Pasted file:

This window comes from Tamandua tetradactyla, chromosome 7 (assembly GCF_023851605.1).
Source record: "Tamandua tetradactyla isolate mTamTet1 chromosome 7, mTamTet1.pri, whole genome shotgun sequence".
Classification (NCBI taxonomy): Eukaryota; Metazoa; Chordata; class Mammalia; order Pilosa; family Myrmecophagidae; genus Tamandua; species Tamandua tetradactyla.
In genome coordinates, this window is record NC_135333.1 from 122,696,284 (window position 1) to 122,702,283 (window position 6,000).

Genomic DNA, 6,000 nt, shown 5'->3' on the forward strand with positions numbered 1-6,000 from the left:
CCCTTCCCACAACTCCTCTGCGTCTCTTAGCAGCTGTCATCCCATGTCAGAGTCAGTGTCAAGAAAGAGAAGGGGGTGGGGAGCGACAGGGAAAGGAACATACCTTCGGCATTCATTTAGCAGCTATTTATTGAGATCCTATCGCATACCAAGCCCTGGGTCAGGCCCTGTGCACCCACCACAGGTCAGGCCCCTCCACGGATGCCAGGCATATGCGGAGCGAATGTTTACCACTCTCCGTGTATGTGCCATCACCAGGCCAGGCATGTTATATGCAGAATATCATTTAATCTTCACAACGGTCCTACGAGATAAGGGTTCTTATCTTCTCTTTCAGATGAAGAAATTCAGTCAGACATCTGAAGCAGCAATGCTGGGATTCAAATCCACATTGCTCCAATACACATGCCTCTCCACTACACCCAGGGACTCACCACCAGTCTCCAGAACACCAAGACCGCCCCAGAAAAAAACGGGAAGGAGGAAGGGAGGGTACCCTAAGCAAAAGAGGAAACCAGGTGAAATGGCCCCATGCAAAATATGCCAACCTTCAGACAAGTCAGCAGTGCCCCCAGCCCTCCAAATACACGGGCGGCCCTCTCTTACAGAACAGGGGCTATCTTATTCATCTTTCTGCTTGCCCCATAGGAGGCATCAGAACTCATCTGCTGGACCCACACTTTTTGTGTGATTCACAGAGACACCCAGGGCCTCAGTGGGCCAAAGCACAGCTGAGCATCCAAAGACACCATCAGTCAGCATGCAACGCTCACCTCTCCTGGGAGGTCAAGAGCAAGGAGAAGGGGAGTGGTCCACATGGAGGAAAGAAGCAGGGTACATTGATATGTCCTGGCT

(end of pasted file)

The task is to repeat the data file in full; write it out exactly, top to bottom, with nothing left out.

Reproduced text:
This window comes from Tamandua tetradactyla, chromosome 7 (assembly GCF_023851605.1).
Source record: "Tamandua tetradactyla isolate mTamTet1 chromosome 7, mTamTet1.pri, whole genome shotgun sequence".
Classification (NCBI taxonomy): Eukaryota; Metazoa; Chordata; class Mammalia; order Pilosa; family Myrmecophagidae; genus Tamandua; species Tamandua tetradactyla.
In genome coordinates, this window is record NC_135333.1 from 122,696,284 (window position 1) to 122,702,283 (window position 6,000).

Genomic DNA, 6,000 nt, shown 5'->3' on the forward strand with positions numbered 1-6,000 from the left:
CCCTTCCCACAACTCCTCTGCGTCTCTTAGCAGCTGTCATCCCATGTCAGAGTCAGTGTCAAGAAAGAGAAGGGGGTGGGGAGCGACAGGGAAAGGAACATACCTTCGGCATTCATTTAGCAGCTATTTATTGAGATCCTATCGCATACCAAGCCCTGGGTCAGGCCCTGTGCACCCACCACAGGTCAGGCCCCTCCACGGATGCCAGGCATATGCGGAGCGAATGTTTACCACTCTCCGTGTATGTGCCATCACCAGGCCAGGCATGTTATATGCAGAATATCATTTAATCTTCACAACGGTCCTACGAGATAAGGGTTCTTATCTTCTCTTTCAGATGAAGAAATTCAGTCAGACATCTGAAGCAGCAATGCTGGGATTCAAATCCACATTGCTCCAATACACATGCCTCTCCACTACACCCAGGGACTCACCACCAGTCTCCAGAACACCAAGACCGCCCCAGAAAAAAACGGGAAGGAGGAAGGGAGGGTACCCTAAGCAAAAGAGGAAACCAGGTGAAATGGCCCCATGCAAAATATGCCAACCTTCAGACAAGTCAGCAGTGCCCCCAGCCCTCCAAATACACGGGCGGCCCTCTCTTACAGAACAGGGGCTATCTTATTCATCTTTCTGCTTGCCCCATAGGAGGCATCAGAACTCATCTGCTGGACCCACACTTTTTGTGTGATTCACAGAGACACCCAGGGCCTCAGTGGGCCAAAGCACAGCTGAGCATCCAAAGACACCATCAGTCAGCATGCAACGCTCACCTCTCCTGGGAGGTCAAGAGCAAGGAGAAGGGGAGTGGTCCACATGGAGGAAAGAAGCAGGGTACATTGATATGTCCTGGCT